- Blockchain provides security, privacy, trust, automation
- Uses include power trading, machine commands, EV charging
How blockchain works
Source: Bloomberg New Energy Finance
Blockchain is a network of distributed nodes — humans and machines — participating in peer-to-peer transactions. Data from these transactions is broadcast to the network and hashed together to form a chain of data blocks stored across the network. The software uses public-private key encryption and digital signatures to build an immutable database with complete audit trails. As the financial industry becomes more comfortable with the use of blockchain, energy markets are also looking at how to implement the distributed ledger system. On Nov. 17, the Australian government awarded $1.95 million for a blockchain-powered distributed energy and water system, co-developed by Power Ledger.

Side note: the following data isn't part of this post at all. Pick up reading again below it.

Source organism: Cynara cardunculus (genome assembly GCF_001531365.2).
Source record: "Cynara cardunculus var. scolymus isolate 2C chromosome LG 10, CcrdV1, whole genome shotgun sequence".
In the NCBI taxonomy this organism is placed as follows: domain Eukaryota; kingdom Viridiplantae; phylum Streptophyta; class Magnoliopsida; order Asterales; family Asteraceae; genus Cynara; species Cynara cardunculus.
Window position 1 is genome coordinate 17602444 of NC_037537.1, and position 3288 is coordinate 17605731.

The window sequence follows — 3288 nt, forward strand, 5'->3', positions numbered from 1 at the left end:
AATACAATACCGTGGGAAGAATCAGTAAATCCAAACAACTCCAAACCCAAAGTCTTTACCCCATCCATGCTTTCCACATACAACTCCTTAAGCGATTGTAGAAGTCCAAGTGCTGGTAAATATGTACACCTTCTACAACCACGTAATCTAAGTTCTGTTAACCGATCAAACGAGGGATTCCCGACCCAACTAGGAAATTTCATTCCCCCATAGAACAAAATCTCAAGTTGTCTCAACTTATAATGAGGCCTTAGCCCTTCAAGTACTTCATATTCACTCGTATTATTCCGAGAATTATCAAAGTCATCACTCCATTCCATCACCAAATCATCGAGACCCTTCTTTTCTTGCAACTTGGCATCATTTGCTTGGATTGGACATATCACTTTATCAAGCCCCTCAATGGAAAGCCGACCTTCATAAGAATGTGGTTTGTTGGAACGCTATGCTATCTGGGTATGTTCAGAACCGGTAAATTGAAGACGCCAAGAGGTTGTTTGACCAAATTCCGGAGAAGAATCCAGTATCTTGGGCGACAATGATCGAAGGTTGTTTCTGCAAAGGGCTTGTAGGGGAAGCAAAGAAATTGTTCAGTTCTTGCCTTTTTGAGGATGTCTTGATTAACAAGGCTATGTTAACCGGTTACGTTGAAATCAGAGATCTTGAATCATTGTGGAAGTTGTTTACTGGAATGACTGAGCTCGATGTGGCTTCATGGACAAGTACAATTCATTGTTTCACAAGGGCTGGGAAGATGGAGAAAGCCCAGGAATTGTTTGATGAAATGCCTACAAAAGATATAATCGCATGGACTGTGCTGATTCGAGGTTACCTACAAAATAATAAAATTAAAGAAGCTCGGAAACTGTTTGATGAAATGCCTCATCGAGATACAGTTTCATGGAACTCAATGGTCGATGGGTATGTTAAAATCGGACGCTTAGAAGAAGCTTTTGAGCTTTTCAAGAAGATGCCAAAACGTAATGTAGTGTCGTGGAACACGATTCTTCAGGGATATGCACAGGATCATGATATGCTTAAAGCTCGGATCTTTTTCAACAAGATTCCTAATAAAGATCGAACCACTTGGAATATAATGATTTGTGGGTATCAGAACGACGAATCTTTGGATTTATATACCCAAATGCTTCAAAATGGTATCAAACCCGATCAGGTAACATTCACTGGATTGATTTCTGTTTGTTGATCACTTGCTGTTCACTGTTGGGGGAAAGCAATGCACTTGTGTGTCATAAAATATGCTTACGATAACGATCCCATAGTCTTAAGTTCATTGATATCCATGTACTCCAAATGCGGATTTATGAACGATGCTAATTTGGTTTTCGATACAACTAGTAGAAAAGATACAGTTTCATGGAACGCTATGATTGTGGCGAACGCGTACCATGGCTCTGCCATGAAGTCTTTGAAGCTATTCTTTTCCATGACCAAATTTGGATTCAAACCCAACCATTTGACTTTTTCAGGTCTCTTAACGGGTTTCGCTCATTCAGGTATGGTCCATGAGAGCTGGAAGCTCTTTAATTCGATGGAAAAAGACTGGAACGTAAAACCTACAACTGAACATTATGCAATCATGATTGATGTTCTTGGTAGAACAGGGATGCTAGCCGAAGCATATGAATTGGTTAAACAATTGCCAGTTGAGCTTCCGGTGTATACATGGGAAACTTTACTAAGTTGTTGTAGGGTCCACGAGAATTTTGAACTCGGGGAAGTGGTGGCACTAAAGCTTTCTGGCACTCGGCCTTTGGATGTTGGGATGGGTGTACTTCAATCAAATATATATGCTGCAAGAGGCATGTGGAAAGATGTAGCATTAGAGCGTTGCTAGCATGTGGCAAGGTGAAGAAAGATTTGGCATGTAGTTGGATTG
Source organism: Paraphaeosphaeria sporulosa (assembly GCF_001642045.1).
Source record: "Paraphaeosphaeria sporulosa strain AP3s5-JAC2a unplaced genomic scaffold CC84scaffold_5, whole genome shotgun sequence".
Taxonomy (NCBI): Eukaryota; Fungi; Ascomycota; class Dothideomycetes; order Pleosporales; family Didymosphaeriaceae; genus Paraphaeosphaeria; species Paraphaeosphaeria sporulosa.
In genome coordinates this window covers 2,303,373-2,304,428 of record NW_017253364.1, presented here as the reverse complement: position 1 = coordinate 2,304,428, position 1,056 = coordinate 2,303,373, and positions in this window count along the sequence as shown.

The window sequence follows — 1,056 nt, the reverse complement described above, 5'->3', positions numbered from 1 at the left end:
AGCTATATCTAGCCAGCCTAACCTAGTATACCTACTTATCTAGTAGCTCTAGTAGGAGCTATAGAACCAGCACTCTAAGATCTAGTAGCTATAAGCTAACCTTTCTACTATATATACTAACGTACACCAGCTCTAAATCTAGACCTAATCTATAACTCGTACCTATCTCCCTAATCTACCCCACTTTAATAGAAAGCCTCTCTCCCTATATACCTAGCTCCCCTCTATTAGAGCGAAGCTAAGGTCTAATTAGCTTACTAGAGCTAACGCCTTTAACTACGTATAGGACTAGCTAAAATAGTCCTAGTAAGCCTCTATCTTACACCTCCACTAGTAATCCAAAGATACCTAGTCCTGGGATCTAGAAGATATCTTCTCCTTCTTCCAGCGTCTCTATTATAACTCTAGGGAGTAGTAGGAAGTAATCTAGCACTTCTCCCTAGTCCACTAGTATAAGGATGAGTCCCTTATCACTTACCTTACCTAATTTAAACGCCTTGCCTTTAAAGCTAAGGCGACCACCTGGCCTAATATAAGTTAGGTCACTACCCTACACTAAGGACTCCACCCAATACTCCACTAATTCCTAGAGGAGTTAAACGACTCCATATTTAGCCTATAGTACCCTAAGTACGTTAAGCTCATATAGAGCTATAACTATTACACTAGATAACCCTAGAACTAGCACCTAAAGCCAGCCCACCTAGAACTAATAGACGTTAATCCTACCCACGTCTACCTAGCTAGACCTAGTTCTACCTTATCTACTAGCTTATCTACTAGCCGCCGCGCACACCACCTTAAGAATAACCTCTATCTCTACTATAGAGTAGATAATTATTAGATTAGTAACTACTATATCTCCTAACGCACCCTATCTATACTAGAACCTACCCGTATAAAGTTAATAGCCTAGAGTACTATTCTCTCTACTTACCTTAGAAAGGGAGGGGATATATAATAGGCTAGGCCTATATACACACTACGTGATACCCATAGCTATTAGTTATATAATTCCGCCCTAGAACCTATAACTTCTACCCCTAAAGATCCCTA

BNEF clients can see the full research report here.